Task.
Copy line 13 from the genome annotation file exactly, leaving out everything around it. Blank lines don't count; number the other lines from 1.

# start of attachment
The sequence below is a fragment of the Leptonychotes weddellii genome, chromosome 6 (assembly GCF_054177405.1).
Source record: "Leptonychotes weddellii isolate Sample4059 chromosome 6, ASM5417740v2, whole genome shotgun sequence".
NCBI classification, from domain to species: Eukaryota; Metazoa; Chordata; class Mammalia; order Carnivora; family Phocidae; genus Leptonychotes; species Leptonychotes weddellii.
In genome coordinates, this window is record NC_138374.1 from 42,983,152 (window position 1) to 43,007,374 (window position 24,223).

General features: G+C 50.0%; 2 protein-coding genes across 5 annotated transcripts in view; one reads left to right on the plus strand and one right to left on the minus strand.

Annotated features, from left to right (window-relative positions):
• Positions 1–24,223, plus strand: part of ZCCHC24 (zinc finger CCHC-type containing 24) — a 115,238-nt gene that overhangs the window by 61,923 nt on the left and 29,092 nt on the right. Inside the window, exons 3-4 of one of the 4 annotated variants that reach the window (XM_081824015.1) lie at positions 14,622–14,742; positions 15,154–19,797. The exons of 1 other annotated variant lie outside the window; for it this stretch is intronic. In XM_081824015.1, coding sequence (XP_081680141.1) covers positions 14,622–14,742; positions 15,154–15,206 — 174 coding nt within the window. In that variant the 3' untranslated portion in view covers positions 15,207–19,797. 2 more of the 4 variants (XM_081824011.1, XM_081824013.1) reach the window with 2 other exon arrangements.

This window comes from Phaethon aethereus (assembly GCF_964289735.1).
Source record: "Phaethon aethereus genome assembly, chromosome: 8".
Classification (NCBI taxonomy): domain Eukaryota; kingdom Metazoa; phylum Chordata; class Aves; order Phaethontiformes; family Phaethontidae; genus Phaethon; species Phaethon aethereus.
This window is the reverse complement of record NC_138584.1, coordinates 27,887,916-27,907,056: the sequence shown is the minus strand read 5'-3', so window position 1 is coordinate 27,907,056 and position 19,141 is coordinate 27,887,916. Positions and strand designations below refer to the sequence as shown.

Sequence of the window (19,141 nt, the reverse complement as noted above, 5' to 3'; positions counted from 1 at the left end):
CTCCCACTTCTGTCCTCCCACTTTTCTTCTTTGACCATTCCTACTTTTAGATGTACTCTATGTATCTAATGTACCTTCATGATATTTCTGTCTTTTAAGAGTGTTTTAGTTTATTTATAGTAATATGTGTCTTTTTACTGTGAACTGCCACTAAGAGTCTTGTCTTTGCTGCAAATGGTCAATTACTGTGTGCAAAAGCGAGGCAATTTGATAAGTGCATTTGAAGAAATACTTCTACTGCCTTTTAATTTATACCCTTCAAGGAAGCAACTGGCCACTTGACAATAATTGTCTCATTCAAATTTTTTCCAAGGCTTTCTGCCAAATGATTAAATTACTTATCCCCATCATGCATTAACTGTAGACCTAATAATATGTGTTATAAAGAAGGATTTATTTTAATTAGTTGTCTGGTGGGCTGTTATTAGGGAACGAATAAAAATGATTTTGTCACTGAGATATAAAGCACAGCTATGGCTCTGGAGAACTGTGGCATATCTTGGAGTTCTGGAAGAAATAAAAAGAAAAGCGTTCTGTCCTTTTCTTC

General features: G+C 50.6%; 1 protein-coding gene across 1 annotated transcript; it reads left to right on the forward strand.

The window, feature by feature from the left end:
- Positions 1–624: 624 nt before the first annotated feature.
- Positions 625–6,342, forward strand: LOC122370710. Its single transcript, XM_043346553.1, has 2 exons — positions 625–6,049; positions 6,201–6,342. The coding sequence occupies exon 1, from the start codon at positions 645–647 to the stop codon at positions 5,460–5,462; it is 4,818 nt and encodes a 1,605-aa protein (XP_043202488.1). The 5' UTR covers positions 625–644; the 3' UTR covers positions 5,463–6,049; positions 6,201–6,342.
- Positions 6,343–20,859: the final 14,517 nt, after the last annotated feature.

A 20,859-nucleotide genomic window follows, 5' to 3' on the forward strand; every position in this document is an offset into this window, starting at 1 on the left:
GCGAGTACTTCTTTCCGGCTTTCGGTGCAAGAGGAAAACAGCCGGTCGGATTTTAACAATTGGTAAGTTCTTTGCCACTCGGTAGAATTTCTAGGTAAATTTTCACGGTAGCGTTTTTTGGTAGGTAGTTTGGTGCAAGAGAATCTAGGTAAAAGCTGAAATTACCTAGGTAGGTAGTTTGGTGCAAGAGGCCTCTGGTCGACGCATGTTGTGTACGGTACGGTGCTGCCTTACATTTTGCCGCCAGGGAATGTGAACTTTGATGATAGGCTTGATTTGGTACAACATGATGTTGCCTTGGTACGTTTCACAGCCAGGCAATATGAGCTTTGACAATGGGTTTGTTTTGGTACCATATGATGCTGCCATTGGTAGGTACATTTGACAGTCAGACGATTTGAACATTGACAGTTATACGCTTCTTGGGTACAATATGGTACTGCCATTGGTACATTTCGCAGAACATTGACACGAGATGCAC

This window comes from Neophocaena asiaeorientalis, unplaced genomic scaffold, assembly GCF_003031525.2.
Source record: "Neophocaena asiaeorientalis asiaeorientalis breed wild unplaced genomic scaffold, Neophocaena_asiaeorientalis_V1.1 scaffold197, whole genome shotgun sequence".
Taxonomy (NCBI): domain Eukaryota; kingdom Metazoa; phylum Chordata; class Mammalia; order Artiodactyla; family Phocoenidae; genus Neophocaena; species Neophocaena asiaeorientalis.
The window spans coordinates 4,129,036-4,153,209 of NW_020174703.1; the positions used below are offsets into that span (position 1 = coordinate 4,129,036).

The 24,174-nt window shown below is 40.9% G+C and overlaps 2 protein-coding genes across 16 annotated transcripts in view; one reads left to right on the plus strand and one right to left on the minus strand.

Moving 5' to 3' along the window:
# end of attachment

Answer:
CTCCCACTTCTGTCCTCCCACTTTTCTTCTTTGACCATTCCTACTTTTAGATGTACTCTATGTATCTAATGTACCTTCATGATATTTCTGTCTTTTAAGAGTGTTTTAGTTTATTTATAGTAATATGTGTCTTTTTACTGTGAACTGCCACTAAGAGTCTTGTCTTTGCTGCAAATGGTCAATTACTGTGTGCAAAAGCGAGGCAATTTGATAAGTGCATTTGAAGAAATACTTCTACTGCCTTTTAATTTATACCCTTCAAGGAAGCAACTGGCCACTTGACAATAATTGTCTCATTCAAATTTTTTCCAAGGCTTTCTGCCAAATGATTAAATTACTTATCCCCATCATGCATTAACTGTAGACCTAATAATATGTGTTATAAAGAAGGATTTATTTTAATTAGTTGTCTGGTGGGCTGTTATTAGGGAACGAATAAAAATGATTTTGTCACTGAGATATAAAGCACAGCTATGGCTCTGGAGAACTGTGGCATATCTTGGAGTTCTGGAAGAAATAAAAAGAAAAGCGTTCTGTCCTTTTCTTC